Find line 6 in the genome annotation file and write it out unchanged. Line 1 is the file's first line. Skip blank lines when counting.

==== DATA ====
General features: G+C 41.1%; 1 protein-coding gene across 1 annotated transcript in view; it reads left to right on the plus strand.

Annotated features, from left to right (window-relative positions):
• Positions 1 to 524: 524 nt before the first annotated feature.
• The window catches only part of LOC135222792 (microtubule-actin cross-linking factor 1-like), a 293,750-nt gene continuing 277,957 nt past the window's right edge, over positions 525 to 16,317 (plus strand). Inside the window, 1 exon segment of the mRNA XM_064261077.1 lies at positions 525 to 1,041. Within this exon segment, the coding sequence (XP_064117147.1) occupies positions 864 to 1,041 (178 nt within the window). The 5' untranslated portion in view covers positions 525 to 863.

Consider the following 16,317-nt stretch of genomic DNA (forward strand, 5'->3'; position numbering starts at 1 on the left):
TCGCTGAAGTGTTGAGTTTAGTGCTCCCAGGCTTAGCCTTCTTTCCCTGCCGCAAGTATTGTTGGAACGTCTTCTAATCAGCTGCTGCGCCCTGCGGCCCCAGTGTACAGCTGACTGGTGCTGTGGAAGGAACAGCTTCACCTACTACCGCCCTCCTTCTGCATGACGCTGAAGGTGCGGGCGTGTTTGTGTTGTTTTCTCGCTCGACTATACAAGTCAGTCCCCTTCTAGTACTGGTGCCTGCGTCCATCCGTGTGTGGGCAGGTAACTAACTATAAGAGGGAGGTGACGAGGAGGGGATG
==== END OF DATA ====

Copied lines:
TCGCTGAAGTGTTGAGTTTAGTGCTCCCAGGCTTAGCCTTCTTTCCCTGCCGCAAGTATTGTTGGAACGTCTTCTAATCAGCTGCTGCGCCCTGCGGCCCCAGTGTACAGCTGACTGGTGCTGTGGAAGGAACAGCTTCACCTACTACCGCCCTCCTTCTGCATGACGCTGAAGGTGCGGGCGTGTTTGTGTTGTTTTCTCGCTCGACTATACAAGTCAGTCCCCTTCTAGTACTGGTGCCTGCGTCCATCCGTGTGTGGGCAGGTAACTAACTATAAGAGGGAGGTGACGAGGAGGGGATG